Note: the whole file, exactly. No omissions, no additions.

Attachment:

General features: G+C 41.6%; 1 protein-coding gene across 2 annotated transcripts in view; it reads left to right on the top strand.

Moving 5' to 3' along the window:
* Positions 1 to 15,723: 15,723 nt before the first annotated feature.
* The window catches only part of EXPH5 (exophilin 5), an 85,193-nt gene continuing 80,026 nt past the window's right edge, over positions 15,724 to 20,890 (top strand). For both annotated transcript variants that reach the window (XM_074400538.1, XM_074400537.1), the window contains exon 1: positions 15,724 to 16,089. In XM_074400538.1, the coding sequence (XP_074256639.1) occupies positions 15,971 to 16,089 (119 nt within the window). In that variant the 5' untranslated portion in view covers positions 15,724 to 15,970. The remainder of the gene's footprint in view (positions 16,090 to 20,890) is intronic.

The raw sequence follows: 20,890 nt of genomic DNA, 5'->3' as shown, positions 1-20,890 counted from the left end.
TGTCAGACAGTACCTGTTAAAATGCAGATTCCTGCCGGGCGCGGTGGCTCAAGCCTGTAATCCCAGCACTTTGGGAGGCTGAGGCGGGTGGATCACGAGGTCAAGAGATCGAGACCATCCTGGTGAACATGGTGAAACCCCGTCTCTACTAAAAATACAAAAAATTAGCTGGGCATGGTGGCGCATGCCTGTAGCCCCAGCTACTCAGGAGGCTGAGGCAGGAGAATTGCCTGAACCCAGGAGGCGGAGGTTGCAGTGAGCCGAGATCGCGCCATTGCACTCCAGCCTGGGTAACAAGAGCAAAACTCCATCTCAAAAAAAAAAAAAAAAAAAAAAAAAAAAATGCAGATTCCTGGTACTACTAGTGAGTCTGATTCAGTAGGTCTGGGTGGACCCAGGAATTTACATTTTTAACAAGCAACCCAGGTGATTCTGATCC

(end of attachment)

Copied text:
General features: G+C 41.6%; 1 protein-coding gene across 2 annotated transcripts in view; it reads left to right on the top strand.

Moving 5' to 3' along the window:
* Positions 1 to 15,723: 15,723 nt before the first annotated feature.
* The window catches only part of EXPH5 (exophilin 5), an 85,193-nt gene continuing 80,026 nt past the window's right edge, over positions 15,724 to 20,890 (top strand). For both annotated transcript variants that reach the window (XM_074400538.1, XM_074400537.1), the window contains exon 1: positions 15,724 to 16,089. In XM_074400538.1, the coding sequence (XP_074256639.1) occupies positions 15,971 to 16,089 (119 nt within the window). In that variant the 5' untranslated portion in view covers positions 15,724 to 15,970. The remainder of the gene's footprint in view (positions 16,090 to 20,890) is intronic.

The raw sequence follows: 20,890 nt of genomic DNA, 5'->3' as shown, positions 1-20,890 counted from the left end.
TGTCAGACAGTACCTGTTAAAATGCAGATTCCTGCCGGGCGCGGTGGCTCAAGCCTGTAATCCCAGCACTTTGGGAGGCTGAGGCGGGTGGATCACGAGGTCAAGAGATCGAGACCATCCTGGTGAACATGGTGAAACCCCGTCTCTACTAAAAATACAAAAAATTAGCTGGGCATGGTGGCGCATGCCTGTAGCCCCAGCTACTCAGGAGGCTGAGGCAGGAGAATTGCCTGAACCCAGGAGGCGGAGGTTGCAGTGAGCCGAGATCGCGCCATTGCACTCCAGCCTGGGTAACAAGAGCAAAACTCCATCTCAAAAAAAAAAAAAAAAAAAAAAAAAAAAATGCAGATTCCTGGTACTACTAGTGAGTCTGATTCAGTAGGTCTGGGTGGACCCAGGAATTTACATTTTTAACAAGCAACCCAGGTGATTCTGATCC